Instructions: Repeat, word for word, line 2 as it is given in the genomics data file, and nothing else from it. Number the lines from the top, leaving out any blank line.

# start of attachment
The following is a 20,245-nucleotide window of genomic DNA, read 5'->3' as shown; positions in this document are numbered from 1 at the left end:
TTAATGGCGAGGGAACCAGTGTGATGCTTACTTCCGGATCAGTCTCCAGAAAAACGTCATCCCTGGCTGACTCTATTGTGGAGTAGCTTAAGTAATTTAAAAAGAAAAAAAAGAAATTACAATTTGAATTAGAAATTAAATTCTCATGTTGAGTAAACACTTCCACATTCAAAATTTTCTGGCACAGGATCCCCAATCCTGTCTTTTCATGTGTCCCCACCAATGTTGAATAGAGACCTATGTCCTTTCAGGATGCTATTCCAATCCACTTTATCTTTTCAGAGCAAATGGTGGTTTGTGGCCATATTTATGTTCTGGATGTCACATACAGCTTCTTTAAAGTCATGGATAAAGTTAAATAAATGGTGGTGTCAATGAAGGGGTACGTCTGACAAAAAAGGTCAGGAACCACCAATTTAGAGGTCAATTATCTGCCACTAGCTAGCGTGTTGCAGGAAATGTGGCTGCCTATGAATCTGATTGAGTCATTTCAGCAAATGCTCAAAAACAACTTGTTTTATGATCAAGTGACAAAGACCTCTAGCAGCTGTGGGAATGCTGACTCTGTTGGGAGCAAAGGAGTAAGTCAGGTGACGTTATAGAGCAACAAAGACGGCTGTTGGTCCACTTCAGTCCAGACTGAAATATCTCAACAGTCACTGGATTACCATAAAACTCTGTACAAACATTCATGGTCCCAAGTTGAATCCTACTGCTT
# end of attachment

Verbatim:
TTAATGGCGAGGGAACCAGTGTGATGCTTACTTCCGGATCAGTCTCCAGAAAAACGTCATCCCTGGCTGACTCTATTGTGGAGTAGCTTAAGTAATTTAAAAAGAAAAAAAAGAAATTACAATTTGAATTAGAAATTAAATTCTCATGTTGAGTAAACACTTCCACATTCAAAATTTTCTGGCACAGGATCCCCAATCCTGTCTTTTCATGTGTCCCCACCAATGTTGAATAGAGACCTATGTCCTTTCAGGATGCTATTCCAATCCACTTTATCTTTTCAGAGCAAATGGTGGTTTGTGGCCATATTTATGTTCTGGATGTCACATACAGCTTCTTTAAAGTCATGGATAAAGTTAAATAAATGGTGGTGTCAATGAAGGGGTACGTCTGACAAAAAAGGTCAGGAACCACCAATTTAGAGGTCAATTATCTGCCACTAGCTAGCGTGTTGCAGGAAATGTGGCTGCCTATGAATCTGATTGAGTCATTTCAGCAAATGCTCAAAAACAACTTGTTTTATGATCAAGTGACAAAGACCTCTAGCAGCTGTGGGAATGCTGACTCTGTTGGGAGCAAAGGAGTAAGTCAGGTGACGTTATAGAGCAACAAAGACGGCTGTTGGTCCACTTCAGTCCAGACTGAAATATCTCAACAGTCACTGGATTACCATAAAACTCTGTACAAACATTCATGGTCCCAAGTTGAATCCTACTGCTT